Tag Archives: free speech

The Right to Private Snapchats?

Recently, Google employee James Damore was fired for quite rationally and politely expressing his analysis, on a company-sponsored forum, of perceived biological differences between men and women. It seems that his comments did not comport with the politically correct views of Google’s management, so he was punished.

Now a similar issue has arisen in an private school in MO, where a group of students are under investigation by school administration for alleged “racist, profane and sexual” comments made in a private conversation on Snapchat.

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Free Speech Rights for Some, but Not All?

These are Americans exercising their right to free speech, according to progressives and the media:

Outrage In Missouri Town After Police Shooting Of 18-Yr-Old Man

The Ferguson and the St. Louis County police departments, the MO Highway Patrol, the MO governor, virtually all the authorities in MO, as well as Barack Obama and Eric Holder, went out of their way to call these mobs “peaceful protesters” and to school law enforcement officers to take care not to infringe upon the First Amendment rights of these “protesters.”

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The Spiral of Silence and the Enforcers of Right Think

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In our last post, we learned that researchers have found that people tend to self-censor their speech, both in person and on social media, if they believe that their opinions are unpopular or in the minority. Researchers call this phenomenon the spiral of silence. The tendency to self-censor is one that others, particularly progressives, use to political advantage, when they seek to punish or destroy those with whom they disagree. Depending upon how politically incorrect their points of view are perceived to be by others, speakers quickly learn to self-censor their speech lest they find themselves singled out, investigated, and punished by the enforcers of right think. Let’s look at some recent examples of this type of punishment that goes far beyond ridicule or ostracism.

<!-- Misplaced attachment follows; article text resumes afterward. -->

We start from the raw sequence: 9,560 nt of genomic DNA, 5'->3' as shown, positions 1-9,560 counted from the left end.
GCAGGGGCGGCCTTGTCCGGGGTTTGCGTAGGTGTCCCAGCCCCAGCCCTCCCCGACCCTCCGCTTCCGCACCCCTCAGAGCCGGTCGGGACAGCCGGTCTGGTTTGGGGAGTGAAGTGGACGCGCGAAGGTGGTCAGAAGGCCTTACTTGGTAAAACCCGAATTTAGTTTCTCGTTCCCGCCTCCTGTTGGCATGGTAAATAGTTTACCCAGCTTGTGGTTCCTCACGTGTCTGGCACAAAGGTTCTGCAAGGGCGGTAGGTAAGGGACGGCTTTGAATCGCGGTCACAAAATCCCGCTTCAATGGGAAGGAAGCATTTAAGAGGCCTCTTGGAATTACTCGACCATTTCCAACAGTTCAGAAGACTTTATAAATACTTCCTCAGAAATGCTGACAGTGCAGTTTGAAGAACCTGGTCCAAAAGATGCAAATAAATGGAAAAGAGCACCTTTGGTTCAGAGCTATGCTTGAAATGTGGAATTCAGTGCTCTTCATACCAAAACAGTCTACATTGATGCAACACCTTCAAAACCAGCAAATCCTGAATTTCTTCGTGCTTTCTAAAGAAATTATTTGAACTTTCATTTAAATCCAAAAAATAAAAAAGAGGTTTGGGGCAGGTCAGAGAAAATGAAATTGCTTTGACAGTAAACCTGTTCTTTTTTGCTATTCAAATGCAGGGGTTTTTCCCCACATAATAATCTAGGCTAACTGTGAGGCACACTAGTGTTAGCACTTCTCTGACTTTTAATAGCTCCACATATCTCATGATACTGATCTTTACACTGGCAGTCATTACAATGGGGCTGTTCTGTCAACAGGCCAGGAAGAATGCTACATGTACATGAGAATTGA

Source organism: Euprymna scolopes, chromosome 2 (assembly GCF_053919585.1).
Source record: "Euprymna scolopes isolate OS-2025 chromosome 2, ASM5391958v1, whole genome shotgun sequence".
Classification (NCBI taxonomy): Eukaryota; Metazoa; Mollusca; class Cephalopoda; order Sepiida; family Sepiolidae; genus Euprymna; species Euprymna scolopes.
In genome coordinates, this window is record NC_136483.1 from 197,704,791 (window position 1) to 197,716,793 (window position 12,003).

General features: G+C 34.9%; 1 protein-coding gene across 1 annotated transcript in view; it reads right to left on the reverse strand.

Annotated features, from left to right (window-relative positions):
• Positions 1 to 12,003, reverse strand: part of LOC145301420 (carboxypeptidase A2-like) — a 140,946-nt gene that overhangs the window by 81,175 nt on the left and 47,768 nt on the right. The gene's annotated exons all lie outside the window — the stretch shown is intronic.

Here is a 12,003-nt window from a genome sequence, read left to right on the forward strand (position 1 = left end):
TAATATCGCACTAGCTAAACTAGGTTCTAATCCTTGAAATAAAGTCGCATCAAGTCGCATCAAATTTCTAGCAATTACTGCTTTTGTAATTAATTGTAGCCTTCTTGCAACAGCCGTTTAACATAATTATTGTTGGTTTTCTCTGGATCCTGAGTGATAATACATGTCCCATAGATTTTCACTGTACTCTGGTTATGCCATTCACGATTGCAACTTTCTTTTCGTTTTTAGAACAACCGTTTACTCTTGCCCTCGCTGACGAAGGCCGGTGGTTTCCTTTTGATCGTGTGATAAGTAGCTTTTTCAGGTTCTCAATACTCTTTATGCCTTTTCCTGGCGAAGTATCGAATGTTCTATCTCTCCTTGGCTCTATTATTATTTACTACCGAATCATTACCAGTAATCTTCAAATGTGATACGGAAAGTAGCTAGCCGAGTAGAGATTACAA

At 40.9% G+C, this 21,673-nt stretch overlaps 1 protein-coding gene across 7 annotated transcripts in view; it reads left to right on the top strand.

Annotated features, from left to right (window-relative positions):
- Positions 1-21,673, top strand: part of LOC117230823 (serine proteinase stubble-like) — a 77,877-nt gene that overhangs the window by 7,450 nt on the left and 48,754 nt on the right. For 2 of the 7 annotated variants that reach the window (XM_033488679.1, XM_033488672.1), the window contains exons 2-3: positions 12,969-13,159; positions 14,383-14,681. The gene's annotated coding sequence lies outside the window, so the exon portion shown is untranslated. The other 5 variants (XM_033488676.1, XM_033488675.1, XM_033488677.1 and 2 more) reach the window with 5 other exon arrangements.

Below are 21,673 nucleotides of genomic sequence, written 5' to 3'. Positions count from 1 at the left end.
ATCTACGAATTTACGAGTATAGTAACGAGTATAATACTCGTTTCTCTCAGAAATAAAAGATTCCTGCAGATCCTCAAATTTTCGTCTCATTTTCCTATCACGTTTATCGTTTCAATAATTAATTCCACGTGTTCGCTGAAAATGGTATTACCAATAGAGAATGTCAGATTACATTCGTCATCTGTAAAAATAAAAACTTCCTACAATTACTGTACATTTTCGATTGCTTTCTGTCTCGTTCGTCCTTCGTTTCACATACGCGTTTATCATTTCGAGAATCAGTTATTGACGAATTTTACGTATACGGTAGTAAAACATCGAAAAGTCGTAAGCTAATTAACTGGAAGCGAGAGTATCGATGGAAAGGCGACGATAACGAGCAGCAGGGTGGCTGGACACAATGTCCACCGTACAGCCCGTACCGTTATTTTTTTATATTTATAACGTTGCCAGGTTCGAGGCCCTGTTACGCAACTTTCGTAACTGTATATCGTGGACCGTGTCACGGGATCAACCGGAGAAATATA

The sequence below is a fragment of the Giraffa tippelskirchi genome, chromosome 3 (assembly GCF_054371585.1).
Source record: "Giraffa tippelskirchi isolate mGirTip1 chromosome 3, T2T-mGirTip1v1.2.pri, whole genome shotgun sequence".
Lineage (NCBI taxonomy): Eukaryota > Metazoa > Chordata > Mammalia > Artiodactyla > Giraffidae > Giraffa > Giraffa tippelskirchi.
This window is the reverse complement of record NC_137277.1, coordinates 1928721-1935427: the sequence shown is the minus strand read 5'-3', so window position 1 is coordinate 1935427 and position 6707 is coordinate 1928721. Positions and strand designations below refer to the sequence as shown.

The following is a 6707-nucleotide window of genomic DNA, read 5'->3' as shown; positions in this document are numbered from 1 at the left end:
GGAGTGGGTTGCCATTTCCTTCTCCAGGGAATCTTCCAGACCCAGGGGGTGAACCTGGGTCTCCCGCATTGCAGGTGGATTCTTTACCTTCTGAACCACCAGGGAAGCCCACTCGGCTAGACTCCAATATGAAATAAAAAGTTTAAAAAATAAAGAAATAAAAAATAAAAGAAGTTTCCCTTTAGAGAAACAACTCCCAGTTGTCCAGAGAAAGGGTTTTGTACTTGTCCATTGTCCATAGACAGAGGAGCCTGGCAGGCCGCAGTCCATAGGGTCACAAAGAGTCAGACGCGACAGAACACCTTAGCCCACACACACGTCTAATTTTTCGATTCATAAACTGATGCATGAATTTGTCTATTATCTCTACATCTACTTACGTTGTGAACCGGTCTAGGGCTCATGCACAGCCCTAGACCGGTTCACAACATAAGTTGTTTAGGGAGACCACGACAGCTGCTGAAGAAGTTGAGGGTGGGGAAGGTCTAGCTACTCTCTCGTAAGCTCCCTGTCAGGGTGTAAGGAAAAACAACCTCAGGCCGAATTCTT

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The “Spiral of Silence”: Self-Censorship and Political Correctness

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Despite that it’s commonly believed that the Internet facilitates free speech, a new study indicates that on social media people tend to not speak out if they believe that their views are unpopular or if they perceive that they may be negatively criticized for expressing their heart-felt opinions. The authors explain that it’s long been known that people self-censor in face-to-face interactions:

A major insight into human behavior from pre-internet era studies of communication is the tendency of people not to speak up about policy issues in publicor among their family, friends, and work colleagueswhen they believe their own point of view is not widely shared. This tendency is called the spiral of silence.”

Some social media creators and supporters have hoped that social media platforms like Facebook and Twitter might produce different enough discussion venues that those with minority views might feel freer to express their opinions, thus broadening public discourse and adding new perspectives to everyday discussion of political issues.

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This is Called Hope

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Recently (white) Dallas Maverick’s owner Mark Cuban said:

 If I see a black kid in a hoodie on my side of the street, I’ll move to the other side of the street. If I see a white guy with a shaved head and tattoos (on the side he now is on), I’ll move back to the other side of the street. None of us have pure thoughts; we all live in glass houses.

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